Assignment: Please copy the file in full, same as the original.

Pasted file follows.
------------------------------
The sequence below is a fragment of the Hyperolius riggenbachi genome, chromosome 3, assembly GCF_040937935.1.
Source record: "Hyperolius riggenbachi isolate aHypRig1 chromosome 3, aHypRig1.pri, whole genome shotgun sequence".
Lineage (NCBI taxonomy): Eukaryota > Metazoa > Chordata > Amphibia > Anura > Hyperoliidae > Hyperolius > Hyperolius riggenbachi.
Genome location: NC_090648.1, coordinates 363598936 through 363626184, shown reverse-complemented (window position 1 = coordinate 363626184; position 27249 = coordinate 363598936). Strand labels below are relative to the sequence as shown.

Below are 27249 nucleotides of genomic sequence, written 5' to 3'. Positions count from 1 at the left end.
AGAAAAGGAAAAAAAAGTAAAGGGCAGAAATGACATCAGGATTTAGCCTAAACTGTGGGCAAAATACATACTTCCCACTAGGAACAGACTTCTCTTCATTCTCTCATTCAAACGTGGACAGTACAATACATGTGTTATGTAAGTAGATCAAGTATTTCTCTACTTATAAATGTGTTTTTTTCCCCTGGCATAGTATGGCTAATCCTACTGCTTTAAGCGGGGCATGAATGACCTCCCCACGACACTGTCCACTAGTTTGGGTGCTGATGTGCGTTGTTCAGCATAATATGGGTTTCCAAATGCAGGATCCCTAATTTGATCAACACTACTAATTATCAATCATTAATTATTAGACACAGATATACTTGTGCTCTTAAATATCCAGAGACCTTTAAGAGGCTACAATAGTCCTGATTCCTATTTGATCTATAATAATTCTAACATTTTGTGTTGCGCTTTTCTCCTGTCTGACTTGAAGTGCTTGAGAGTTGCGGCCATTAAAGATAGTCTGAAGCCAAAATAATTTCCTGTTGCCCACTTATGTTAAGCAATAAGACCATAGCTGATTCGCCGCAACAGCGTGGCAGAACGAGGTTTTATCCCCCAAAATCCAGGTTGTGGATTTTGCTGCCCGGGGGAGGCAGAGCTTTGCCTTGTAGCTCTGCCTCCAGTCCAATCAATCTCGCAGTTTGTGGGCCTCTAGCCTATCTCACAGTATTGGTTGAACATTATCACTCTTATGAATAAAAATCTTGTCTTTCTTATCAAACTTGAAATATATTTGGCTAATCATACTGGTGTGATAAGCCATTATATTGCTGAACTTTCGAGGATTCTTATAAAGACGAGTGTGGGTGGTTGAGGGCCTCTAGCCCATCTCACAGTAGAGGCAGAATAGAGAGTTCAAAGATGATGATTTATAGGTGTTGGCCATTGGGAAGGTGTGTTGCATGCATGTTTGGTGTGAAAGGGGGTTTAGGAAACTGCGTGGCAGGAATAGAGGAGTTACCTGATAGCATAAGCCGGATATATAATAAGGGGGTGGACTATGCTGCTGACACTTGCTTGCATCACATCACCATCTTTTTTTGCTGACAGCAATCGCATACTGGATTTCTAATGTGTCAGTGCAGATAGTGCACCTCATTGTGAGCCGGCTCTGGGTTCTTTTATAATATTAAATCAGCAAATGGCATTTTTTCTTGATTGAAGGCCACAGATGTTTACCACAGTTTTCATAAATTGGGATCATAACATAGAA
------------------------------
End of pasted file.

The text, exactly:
The sequence below is a fragment of the Hyperolius riggenbachi genome, chromosome 3, assembly GCF_040937935.1.
Source record: "Hyperolius riggenbachi isolate aHypRig1 chromosome 3, aHypRig1.pri, whole genome shotgun sequence".
Lineage (NCBI taxonomy): Eukaryota > Metazoa > Chordata > Amphibia > Anura > Hyperoliidae > Hyperolius > Hyperolius riggenbachi.
Genome location: NC_090648.1, coordinates 363598936 through 363626184, shown reverse-complemented (window position 1 = coordinate 363626184; position 27249 = coordinate 363598936). Strand labels below are relative to the sequence as shown.

Below are 27249 nucleotides of genomic sequence, written 5' to 3'. Positions count from 1 at the left end.
AGAAAAGGAAAAAAAAGTAAAGGGCAGAAATGACATCAGGATTTAGCCTAAACTGTGGGCAAAATACATACTTCCCACTAGGAACAGACTTCTCTTCATTCTCTCATTCAAACGTGGACAGTACAATACATGTGTTATGTAAGTAGATCAAGTATTTCTCTACTTATAAATGTGTTTTTTTCCCCTGGCATAGTATGGCTAATCCTACTGCTTTAAGCGGGGCATGAATGACCTCCCCACGACACTGTCCACTAGTTTGGGTGCTGATGTGCGTTGTTCAGCATAATATGGGTTTCCAAATGCAGGATCCCTAATTTGATCAACACTACTAATTATCAATCATTAATTATTAGACACAGATATACTTGTGCTCTTAAATATCCAGAGACCTTTAAGAGGCTACAATAGTCCTGATTCCTATTTGATCTATAATAATTCTAACATTTTGTGTTGCGCTTTTCTCCTGTCTGACTTGAAGTGCTTGAGAGTTGCGGCCATTAAAGATAGTCTGAAGCCAAAATAATTTCCTGTTGCCCACTTATGTTAAGCAATAAGACCATAGCTGATTCGCCGCAACAGCGTGGCAGAACGAGGTTTTATCCCCCAAAATCCAGGTTGTGGATTTTGCTGCCCGGGGGAGGCAGAGCTTTGCCTTGTAGCTCTGCCTCCAGTCCAATCAATCTCGCAGTTTGTGGGCCTCTAGCCTATCTCACAGTATTGGTTGAACATTATCACTCTTATGAATAAAAATCTTGTCTTTCTTATCAAACTTGAAATATATTTGGCTAATCATACTGGTGTGATAAGCCATTATATTGCTGAACTTTCGAGGATTCTTATAAAGACGAGTGTGGGTGGTTGAGGGCCTCTAGCCCATCTCACAGTAGAGGCAGAATAGAGAGTTCAAAGATGATGATTTATAGGTGTTGGCCATTGGGAAGGTGTGTTGCATGCATGTTTGGTGTGAAAGGGGGTTTAGGAAACTGCGTGGCAGGAATAGAGGAGTTACCTGATAGCATAAGCCGGATATATAATAAGGGGGTGGACTATGCTGCTGACACTTGCTTGCATCACATCACCATCTTTTTTTGCTGACAGCAATCGCATACTGGATTTCTAATGTGTCAGTGCAGATAGTGCACCTCATTGTGAGCCGGCTCTGGGTTCTTTTATAATATTAAATCAGCAAATGGCATTTTTTCTTGATTGAAGGCCACAGATGTTTACCACAGTTTTCATAAATTGGGATCATAACATAGAA